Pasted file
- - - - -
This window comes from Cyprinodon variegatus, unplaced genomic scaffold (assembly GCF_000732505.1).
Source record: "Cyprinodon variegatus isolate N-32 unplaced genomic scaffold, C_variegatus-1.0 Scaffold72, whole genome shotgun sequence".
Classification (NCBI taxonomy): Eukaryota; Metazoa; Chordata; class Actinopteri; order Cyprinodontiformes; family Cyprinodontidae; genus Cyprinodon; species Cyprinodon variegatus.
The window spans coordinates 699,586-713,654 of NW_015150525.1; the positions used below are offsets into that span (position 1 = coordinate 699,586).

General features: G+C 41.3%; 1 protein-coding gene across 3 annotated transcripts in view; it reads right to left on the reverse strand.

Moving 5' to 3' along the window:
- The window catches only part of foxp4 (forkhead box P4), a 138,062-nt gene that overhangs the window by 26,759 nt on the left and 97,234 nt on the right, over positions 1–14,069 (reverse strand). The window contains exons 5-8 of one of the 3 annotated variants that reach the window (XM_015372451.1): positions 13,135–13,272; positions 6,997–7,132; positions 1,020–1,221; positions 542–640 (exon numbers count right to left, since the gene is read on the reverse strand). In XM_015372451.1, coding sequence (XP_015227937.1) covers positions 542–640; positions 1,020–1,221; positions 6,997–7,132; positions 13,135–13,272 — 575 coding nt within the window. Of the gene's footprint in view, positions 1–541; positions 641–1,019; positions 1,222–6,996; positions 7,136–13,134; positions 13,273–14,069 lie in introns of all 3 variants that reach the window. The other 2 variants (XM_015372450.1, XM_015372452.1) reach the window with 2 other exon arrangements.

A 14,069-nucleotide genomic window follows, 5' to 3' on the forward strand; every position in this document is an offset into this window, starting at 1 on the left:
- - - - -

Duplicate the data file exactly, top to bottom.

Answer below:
This window comes from Cyprinodon variegatus, unplaced genomic scaffold (assembly GCF_000732505.1).
Source record: "Cyprinodon variegatus isolate N-32 unplaced genomic scaffold, C_variegatus-1.0 Scaffold72, whole genome shotgun sequence".
Classification (NCBI taxonomy): Eukaryota; Metazoa; Chordata; class Actinopteri; order Cyprinodontiformes; family Cyprinodontidae; genus Cyprinodon; species Cyprinodon variegatus.
The window spans coordinates 699,586-713,654 of NW_015150525.1; the positions used below are offsets into that span (position 1 = coordinate 699,586).

General features: G+C 41.3%; 1 protein-coding gene across 3 annotated transcripts in view; it reads right to left on the reverse strand.

Moving 5' to 3' along the window:
- The window catches only part of foxp4 (forkhead box P4), a 138,062-nt gene that overhangs the window by 26,759 nt on the left and 97,234 nt on the right, over positions 1–14,069 (reverse strand). The window contains exons 5-8 of one of the 3 annotated variants that reach the window (XM_015372451.1): positions 13,135–13,272; positions 6,997–7,132; positions 1,020–1,221; positions 542–640 (exon numbers count right to left, since the gene is read on the reverse strand). In XM_015372451.1, coding sequence (XP_015227937.1) covers positions 542–640; positions 1,020–1,221; positions 6,997–7,132; positions 13,135–13,272 — 575 coding nt within the window. Of the gene's footprint in view, positions 1–541; positions 641–1,019; positions 1,222–6,996; positions 7,136–13,134; positions 13,273–14,069 lie in introns of all 3 variants that reach the window. The other 2 variants (XM_015372450.1, XM_015372452.1) reach the window with 2 other exon arrangements.

A 14,069-nucleotide genomic window follows, 5' to 3' on the forward strand; every position in this document is an offset into this window, starting at 1 on the left: